In a wide loop of the lot is Cahors, the capital of the county of Quercy. Thanks to its central location in terms of transport, the town flourished in the 13th century. It became the first banking and stock exchange centre in Europe.
Through the Boulevard Leon Gambetta we come to Place F. Mitterand. The Boulvard separates the old town from the newer districts.
The cathedral of St Etienne dates back to the 11th century.
The vaulting of the nave with its elegant dome of 16 metres in diameter is remarkable. The domes with their foundations and pillars date from the 11th century.
The paintings in the western dome were commissioned by John XXII, the second pope in Avignon (John XXII came from Cahors).
The north portal with the Romanesque tympanum from the 12th century.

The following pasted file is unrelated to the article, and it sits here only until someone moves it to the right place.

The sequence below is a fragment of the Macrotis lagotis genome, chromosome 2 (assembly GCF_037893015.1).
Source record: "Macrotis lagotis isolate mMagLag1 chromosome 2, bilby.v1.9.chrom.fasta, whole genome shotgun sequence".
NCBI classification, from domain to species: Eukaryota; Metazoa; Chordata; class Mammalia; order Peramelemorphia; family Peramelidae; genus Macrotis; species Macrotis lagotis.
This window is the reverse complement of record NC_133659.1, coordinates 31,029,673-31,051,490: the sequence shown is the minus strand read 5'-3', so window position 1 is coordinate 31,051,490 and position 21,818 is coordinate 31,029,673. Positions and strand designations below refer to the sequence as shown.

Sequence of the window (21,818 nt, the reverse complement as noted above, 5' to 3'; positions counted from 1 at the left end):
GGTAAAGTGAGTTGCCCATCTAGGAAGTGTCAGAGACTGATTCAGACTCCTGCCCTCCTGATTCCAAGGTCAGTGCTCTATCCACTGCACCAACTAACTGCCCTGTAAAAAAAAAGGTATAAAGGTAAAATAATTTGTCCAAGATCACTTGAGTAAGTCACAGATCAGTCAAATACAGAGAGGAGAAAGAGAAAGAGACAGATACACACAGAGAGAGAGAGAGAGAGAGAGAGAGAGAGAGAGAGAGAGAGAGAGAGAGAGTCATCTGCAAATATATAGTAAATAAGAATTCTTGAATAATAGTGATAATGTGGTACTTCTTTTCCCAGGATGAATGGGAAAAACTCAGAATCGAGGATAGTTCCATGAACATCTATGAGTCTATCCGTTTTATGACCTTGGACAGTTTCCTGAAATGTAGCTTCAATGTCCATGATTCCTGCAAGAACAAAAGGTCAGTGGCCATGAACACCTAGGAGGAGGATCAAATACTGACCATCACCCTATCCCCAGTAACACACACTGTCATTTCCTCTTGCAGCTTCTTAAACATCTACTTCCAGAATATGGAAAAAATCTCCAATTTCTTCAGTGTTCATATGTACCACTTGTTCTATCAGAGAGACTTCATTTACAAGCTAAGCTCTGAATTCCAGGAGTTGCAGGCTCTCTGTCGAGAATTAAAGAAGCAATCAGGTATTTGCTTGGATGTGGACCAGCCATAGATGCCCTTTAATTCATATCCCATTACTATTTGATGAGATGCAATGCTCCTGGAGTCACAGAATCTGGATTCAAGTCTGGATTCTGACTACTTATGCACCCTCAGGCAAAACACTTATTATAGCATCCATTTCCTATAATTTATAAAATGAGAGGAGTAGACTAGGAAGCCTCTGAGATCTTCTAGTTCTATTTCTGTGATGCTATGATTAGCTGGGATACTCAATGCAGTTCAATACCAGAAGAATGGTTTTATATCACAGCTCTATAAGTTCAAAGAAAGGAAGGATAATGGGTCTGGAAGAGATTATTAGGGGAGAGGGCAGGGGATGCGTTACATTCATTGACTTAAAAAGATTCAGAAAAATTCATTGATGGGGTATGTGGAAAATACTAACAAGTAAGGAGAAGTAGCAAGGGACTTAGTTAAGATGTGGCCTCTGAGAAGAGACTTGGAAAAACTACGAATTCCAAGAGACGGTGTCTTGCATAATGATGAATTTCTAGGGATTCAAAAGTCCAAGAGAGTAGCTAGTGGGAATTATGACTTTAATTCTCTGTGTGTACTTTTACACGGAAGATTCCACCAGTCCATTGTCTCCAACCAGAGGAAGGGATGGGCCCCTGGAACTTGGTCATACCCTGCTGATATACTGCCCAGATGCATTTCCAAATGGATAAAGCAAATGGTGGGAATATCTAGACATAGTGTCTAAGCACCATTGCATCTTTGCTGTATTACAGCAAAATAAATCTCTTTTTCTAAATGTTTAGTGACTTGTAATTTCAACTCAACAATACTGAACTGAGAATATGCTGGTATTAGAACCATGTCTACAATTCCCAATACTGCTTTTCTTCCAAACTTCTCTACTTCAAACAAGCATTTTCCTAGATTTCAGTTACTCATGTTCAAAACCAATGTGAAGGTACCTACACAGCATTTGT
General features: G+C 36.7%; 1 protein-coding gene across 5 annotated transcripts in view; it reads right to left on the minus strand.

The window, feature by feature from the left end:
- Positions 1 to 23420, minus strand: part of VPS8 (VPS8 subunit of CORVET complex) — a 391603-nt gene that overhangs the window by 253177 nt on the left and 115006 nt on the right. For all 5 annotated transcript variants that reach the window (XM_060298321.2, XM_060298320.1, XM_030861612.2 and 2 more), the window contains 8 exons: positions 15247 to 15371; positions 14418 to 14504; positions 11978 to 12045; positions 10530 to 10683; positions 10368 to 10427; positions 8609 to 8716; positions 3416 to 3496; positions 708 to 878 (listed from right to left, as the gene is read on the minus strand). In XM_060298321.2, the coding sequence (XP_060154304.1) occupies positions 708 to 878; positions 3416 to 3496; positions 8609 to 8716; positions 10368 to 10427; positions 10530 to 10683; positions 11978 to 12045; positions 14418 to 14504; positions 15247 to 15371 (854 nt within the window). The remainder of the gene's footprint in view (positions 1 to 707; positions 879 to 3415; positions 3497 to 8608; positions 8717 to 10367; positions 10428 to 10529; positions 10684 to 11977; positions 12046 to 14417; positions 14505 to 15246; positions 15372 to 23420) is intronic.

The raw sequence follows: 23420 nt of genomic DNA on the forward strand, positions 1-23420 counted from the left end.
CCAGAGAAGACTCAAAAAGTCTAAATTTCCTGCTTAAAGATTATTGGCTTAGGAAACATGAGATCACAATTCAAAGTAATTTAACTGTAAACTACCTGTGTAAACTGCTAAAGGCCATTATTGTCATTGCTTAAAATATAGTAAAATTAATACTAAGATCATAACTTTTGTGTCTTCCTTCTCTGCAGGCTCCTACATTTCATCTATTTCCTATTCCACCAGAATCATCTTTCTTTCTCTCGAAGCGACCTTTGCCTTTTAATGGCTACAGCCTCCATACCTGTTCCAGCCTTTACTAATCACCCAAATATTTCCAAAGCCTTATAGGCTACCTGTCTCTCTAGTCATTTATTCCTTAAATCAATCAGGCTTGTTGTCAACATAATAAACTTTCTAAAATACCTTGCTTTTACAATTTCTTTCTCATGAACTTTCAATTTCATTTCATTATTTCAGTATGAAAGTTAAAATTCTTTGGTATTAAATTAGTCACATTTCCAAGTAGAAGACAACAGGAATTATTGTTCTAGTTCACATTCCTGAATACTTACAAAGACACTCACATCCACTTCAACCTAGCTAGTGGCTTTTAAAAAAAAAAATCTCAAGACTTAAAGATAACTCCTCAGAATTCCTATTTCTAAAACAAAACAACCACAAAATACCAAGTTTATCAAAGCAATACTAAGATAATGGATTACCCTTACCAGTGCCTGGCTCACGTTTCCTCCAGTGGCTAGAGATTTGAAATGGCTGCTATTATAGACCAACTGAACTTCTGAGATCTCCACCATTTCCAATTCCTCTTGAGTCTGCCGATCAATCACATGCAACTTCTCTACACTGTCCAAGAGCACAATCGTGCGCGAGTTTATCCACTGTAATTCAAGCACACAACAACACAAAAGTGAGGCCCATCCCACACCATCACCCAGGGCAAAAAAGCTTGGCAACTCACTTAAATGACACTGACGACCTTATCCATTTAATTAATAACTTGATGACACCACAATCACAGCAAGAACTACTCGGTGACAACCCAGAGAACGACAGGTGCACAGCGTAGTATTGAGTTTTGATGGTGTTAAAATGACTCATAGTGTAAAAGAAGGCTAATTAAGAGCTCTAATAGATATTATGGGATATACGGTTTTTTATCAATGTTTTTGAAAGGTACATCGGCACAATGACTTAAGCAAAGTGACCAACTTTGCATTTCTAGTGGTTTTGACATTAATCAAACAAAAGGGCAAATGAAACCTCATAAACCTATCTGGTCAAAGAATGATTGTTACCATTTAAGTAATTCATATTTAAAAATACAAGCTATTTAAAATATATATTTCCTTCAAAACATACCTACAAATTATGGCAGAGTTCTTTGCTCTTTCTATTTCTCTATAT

The Gothic cloister on the south side of the nave dates back to the beginning of the 16th century. It was built in place of an older Romanesque cloister and is richly decorated in Flamboyant style.
The famous Pont Valentré dates from the 14th century. It is one of the original three bridges with three fortified towers, six arches and pillars reinforced with pointed bastions. It is an exceptional example of a medieval defensive structure and became the symbol of Cahors. The Pont Valentré is a UNESCO World Heritage Site.
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According to a legend, the devil helped to build the bridge. He was later immortalised on one of the towers.
Vreni and Gerhard on the Pont Valentré (a Selfi!)